For game developers, A/B testing is part of the standard process for deploying new game features. With a well designed A/B test, developers can get insights about the impact of said feature, how players respond, and if the feature takes the game in the intended direction. However, practically speaking, A/B testing leaves a lot of money on the table because it fundamentally assumes that there is a “best” variant. And, if there is a “best” variant, it must consequentially be applied to the entire user base.
This industry-wide problem is particularly apparent in testing offers and promotions in games. Testing whether the “Thanksgiving Sale” at $9.99 is better than the “Black Friday Sale” for $4.99 using traditional A/B testing methods does not accomplish the goal of maximizing revenue for the developer. First, the A/B test very likely won't reach statistical significance for at least 6 weeks (making the test completely irrelevant). Second, while conducting the test, revenue is not being maximized, costing the developer thousands of dollars by offering poor converting variants. Third, the test assumes that there is a “best” offer to show all players in the game regardless of spending and playing behavior.
The Multi-Armed Bandits (MAB) framework solves these three shortcomings by not assuming that there is a best variant and reaching optimal performance faster than traditional A/B tests. Here is why Gondola migrated to MAB:
Learn vs. Earn
What is often forgotten is the opportunity cost of A/B tests. While an A/B test is running, there is a cost associated with offering less optimal variants as often as the best variants. MAB, on the other hand, continuously switches between the learning phase (used to learn how different variants perform) and earning phase where optimal variants are used to maximize performance.
More Than One Solution
Anyone that has tried to run an A/B test to compare similar (but different) offers associated with an in-game event knows that the results are not binary. Though while planning an experiment it was idealized that players would all gravitate towards one of two variants, the reality is that the difference in conversion between the variants is less than 5%. There are a hundred reasons why this is the case. The most common being that two large player segments with very different preferences for variants cancel each other out in an A/B testing scenario (in mobile games the textbook example is how Android and iOS users show different preferences for offers). The fact of the matter is, there are two good variants, and it is unreasonable to expect the game’s Product Manager (PM) to choose just one. This is where MAB comes in because it never phases out a variant completely. Contextual MAB, which considers the player’s profile, can learn to channel different variants to different players.
Instead of treating every player the same way, contextual MAB attempts to make the best decision regarding learn vs. earn and which variant to present each player based on their attributes/behaviors. Player attributes can include session count, lifetime spending, player progress in the game, previously purchased offers, country, and pretty much any analytics data the game has been recording.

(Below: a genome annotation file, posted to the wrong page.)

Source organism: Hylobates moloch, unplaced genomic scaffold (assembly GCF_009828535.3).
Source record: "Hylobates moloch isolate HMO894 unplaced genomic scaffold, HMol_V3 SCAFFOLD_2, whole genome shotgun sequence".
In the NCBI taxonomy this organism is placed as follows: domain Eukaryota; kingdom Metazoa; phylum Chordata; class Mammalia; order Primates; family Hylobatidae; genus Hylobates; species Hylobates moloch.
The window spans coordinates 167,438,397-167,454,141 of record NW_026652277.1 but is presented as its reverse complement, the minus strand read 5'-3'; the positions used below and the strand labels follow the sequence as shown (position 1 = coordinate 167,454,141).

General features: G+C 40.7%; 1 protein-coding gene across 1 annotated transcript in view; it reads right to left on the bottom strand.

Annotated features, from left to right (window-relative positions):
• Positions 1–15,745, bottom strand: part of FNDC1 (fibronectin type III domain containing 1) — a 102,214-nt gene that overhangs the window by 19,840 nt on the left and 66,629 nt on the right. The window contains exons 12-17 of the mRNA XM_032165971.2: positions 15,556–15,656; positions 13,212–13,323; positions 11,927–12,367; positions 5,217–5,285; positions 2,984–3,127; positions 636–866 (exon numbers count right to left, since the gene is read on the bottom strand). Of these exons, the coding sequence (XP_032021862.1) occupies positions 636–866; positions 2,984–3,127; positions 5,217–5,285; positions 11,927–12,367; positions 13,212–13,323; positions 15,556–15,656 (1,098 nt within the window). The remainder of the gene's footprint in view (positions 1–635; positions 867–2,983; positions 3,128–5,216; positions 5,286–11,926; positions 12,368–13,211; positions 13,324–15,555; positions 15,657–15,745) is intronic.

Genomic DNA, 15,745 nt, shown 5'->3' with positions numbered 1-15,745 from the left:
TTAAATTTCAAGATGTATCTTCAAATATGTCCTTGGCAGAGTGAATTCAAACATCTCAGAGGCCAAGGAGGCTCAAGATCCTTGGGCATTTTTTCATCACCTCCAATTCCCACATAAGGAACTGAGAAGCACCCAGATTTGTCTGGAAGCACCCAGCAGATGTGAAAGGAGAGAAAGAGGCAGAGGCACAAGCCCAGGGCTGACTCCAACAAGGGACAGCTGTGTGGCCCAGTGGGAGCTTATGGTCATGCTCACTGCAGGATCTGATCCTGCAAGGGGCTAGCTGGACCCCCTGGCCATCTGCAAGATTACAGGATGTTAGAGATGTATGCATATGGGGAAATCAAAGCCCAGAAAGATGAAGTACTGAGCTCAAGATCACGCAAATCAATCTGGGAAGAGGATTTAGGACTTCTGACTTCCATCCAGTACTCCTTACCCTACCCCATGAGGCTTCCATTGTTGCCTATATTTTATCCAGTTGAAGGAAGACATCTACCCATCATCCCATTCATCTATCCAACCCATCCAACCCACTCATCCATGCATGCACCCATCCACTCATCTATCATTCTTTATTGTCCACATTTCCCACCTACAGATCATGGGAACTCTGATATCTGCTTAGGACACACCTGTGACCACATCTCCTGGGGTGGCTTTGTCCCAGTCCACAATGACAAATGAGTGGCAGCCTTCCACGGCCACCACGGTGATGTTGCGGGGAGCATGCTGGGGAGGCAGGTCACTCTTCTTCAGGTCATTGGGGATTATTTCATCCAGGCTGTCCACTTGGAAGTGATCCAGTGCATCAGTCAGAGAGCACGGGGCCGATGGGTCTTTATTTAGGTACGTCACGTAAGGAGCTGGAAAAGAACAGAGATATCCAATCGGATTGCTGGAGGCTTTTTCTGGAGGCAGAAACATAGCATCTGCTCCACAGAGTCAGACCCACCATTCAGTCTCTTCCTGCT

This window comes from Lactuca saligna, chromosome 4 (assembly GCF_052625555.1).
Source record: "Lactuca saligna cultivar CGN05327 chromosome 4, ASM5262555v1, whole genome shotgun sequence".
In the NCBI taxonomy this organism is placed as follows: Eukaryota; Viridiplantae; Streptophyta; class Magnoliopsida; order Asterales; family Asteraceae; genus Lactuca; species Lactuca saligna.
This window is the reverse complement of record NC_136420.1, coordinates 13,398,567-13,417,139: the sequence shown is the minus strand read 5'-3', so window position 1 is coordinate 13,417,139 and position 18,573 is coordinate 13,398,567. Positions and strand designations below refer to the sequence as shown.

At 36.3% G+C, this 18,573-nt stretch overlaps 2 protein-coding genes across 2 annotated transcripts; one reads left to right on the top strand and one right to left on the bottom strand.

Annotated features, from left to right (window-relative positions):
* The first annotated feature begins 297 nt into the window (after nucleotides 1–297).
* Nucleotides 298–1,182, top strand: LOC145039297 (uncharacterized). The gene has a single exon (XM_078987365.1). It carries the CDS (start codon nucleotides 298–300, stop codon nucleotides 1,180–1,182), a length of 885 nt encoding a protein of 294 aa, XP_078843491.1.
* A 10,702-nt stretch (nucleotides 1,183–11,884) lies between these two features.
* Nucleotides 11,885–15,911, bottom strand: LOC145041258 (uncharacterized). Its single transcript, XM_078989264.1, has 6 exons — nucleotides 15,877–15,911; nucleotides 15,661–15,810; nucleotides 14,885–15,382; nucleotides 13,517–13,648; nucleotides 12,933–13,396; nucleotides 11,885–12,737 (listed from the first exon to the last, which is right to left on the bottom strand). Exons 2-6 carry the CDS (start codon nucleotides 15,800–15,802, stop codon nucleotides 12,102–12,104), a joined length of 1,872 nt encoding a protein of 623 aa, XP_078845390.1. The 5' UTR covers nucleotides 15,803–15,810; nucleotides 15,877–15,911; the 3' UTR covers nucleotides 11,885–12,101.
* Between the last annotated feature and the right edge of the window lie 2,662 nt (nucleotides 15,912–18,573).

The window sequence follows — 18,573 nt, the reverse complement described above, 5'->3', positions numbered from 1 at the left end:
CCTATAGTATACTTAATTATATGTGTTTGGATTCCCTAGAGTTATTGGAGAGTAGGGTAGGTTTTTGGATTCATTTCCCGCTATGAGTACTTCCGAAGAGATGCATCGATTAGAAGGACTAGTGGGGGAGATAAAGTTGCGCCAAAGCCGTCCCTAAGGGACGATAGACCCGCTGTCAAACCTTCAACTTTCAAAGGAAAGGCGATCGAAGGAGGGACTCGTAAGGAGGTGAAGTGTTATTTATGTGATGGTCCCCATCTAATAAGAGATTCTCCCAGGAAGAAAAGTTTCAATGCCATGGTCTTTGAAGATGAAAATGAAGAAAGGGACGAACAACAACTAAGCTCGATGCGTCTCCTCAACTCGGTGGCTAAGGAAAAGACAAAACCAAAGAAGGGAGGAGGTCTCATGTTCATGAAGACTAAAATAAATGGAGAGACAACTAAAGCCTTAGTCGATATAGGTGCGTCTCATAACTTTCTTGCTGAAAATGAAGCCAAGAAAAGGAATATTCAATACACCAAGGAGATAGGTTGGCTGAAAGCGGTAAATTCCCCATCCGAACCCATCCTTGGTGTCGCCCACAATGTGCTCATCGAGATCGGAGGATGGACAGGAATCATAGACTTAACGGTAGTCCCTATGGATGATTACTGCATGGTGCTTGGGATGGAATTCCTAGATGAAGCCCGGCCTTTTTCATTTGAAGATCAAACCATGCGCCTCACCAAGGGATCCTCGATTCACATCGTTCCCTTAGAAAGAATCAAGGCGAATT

The conversion funnel that occurs in the first 10 minutes of gameplay is thoroughly optimized at launch. However, games are “living creatures" that are continuously growing with new levels, additional game modes, and in-game content for purchase. Externally, the game market is also evolving with new games competing for the same players, User Acquisition (UA) sources coming and going, and the fluctuating quality of players acquired. How optimal are the results from the original A/B test a year down the road? Yes, the game might still be converting players, but chances are that the funnel is no longer optimal.
With MAB, there is never a point when the algorithm determines the absolute best variant in an optimization. This characteristic is a big difference from A/B testing, where there is a point at which “statistical significance” is reached, and the PM can choose the variant with the most favorable outcome with certainty (not a chance occurrence). While optimizing a feature or offer with MAB, there is some traffic allocated to “double check” if non-optimal variants are performing better. This process is captured by the concept of regret: the difference between the total potential reward (ex. revenue) if the optimal variant was selected and the reward accrued from the actual choices made thus far in the optimization (Figure 1). Since MAB is always trying to minimize regret, it naturally limits the amount of traffic allocated to learning.
The game industry is at the forefront of game optimization. The reason A/B testing is widespread is that it offers the ability to reduce the risk of releasing game features and offers while at the same time delivering assurance that the results are not by chance. However, A/B testing is hard to execute due to the volatile player base, low conversion rates (often increasing the minimum number of players to impractical levels), and a long time to reach statistical significance. Today, MAB benefits from the decades of research and algorithms that deliver faster times to optimal performance, do not require the assumption that there is one best variant for all players, and continuously reevaluate to ensure the right variant is used at all times.